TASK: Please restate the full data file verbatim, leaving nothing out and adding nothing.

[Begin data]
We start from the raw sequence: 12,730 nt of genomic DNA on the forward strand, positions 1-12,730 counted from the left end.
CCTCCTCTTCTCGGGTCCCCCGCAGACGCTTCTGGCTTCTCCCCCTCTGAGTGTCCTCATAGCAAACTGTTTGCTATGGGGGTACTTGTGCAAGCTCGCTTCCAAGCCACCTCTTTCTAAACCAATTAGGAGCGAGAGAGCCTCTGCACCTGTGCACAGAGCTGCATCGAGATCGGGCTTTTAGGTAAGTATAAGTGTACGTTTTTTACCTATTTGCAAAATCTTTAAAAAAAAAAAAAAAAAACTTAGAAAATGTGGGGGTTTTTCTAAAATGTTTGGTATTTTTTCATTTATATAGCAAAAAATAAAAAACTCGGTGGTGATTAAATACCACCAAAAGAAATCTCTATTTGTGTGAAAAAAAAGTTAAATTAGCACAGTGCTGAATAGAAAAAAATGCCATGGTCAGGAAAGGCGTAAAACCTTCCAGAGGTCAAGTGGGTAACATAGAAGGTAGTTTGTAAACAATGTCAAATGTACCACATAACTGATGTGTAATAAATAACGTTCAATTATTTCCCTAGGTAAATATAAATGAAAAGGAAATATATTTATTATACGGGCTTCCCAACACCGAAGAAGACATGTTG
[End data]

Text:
We start from the raw sequence: 12,730 nt of genomic DNA on the forward strand, positions 1-12,730 counted from the left end.
CCTCCTCTTCTCGGGTCCCCCGCAGACGCTTCTGGCTTCTCCCCCTCTGAGTGTCCTCATAGCAAACTGTTTGCTATGGGGGTACTTGTGCAAGCTCGCTTCCAAGCCACCTCTTTCTAAACCAATTAGGAGCGAGAGAGCCTCTGCACCTGTGCACAGAGCTGCATCGAGATCGGGCTTTTAGGTAAGTATAAGTGTACGTTTTTTACCTATTTGCAAAATCTTTAAAAAAAAAAAAAAAAAACTTAGAAAATGTGGGGGTTTTTCTAAAATGTTTGGTATTTTTTCATTTATATAGCAAAAAATAAAAAACTCGGTGGTGATTAAATACCACCAAAAGAAATCTCTATTTGTGTGAAAAAAAAGTTAAATTAGCACAGTGCTGAATAGAAAAAAATGCCATGGTCAGGAAAGGCGTAAAACCTTCCAGAGGTCAAGTGGGTAACATAGAAGGTAGTTTGTAAACAATGTCAAATGTACCACATAACTGATGTGTAATAAATAACGTTCAATTATTTCCCTAGGTAAATATAAATGAAAAGGAAATATATTTATTATACGGGCTTCCCAACACCGAAGAAGACATGTTG